Basically, a good batch of songs performed and produced well. It's that simple.

Andy Partridge's contributions are uniformly strong, packed with imagery and melody. Especially notable: That's Really Super, Supergirl, where our narrator has been dumped by his heroine ("And I'm here in your Fortress of Solitude / Don't mean to be rude / But I don't feel super"). It's perhaps the most power-poppy song the band had recorded to that date. The ringing Earn Enough for Us is basically a caffeinated rewrite of Love on a Farmboy's Wages from Mummer, but with the singer serving as a bus driver instead of a farmhand. Another Satellite finds Partridge in prime egotist mode, rejecting a lover because she'd just be another moon clogging up his orbit (However, I'm pretty sure he ended up marrying the girl he wrote this about). And the jazzy would-be spy theme The Man Who Sailed Around His Soul manages to be navel-gazing and extroverted all at once.

Singling out certain songs may have the effect of belittling others, but that's not the intention. Andy's only slightly weak track is the pretty-but-slight Mermaid Smiled, and it's evidence enough that on many U.S. versions of the album that song was swapped out for Dear God, a B-side that unexpectedly (but not surprisingly, in retrospect) caught on at college radio stations.

And what about Dear God? Well, it's brilliant. Of course it can't capture all of an atheist's doubts in one song, but Andy nails one of the main ones: Why would an all-powerful deity allow such awful things to happen to his/her followers? The song is full of choice lines, but this one always gets me: "You're always letting us humans down / The wars you bring / The babes you drown."

Colin Moulding's songwriting re-emergence (after a sub-par Dukes contribution and only two songs on The Big Express) is also a big factor in Skylarking's success. He placed 5 songs on the album, which is the highest number on any XTC album before and since. Grass is sly and sexy, alluding to outdoor escapades, but also having fun with the title term being slang for marijuana ("It would shock you too, the things we used to do on grass."). The Meeting Place is equally libidinous, this time detailing a midday dalliance between factory workers. Big Day finds our narrator giving pragmatic advice to a groom on his wedding day: "Could be heaven / Could be hell in a cell for two" and "There's a lesson to be learnt / Many fingers have been burnt by the touch of gold." Colin apparently wrote it for his son. Optimistic fellow, him.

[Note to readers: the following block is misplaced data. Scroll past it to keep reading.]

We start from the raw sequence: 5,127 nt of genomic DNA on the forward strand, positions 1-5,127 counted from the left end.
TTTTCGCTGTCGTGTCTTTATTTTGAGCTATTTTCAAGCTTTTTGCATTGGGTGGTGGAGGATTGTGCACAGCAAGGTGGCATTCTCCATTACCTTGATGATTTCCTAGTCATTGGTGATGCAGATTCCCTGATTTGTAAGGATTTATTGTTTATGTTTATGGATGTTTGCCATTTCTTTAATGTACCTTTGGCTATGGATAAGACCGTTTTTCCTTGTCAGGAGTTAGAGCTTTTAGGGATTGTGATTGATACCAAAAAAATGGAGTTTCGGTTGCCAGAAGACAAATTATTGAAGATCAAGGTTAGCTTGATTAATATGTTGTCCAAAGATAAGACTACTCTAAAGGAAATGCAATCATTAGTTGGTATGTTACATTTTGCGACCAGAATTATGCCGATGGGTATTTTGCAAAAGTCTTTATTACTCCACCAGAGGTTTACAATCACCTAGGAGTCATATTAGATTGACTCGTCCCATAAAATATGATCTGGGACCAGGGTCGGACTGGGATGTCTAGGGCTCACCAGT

Moulding's final two songs are also the final two on the album, and they always feel like sort of a let-down to me. I think that's intentional, as the sun begins to set and the album closes up shop. Dying is a bracing, (mostly) minimalist number wherein Colin mourns the passing of an elderly neighbor and at the same time considers his own ultimate fate. Sacrificial Bonfire continues the melancholy mood, at least musically, while the lyrics speak of banishing evil, which makes for an odd mix. Taken on their own, they're clear weak-links, but in the context of the album, they serve their purpose well.

So, in case it's not clear: Skylarking is a very deserving Rock Solid. It's not my favorite XTC album, however. That'd be Nonsuch, and I'll tell you why next time.

Grade: A
Fave Song: That's Really Super, Supergirl

Author's Note: This is album review #273.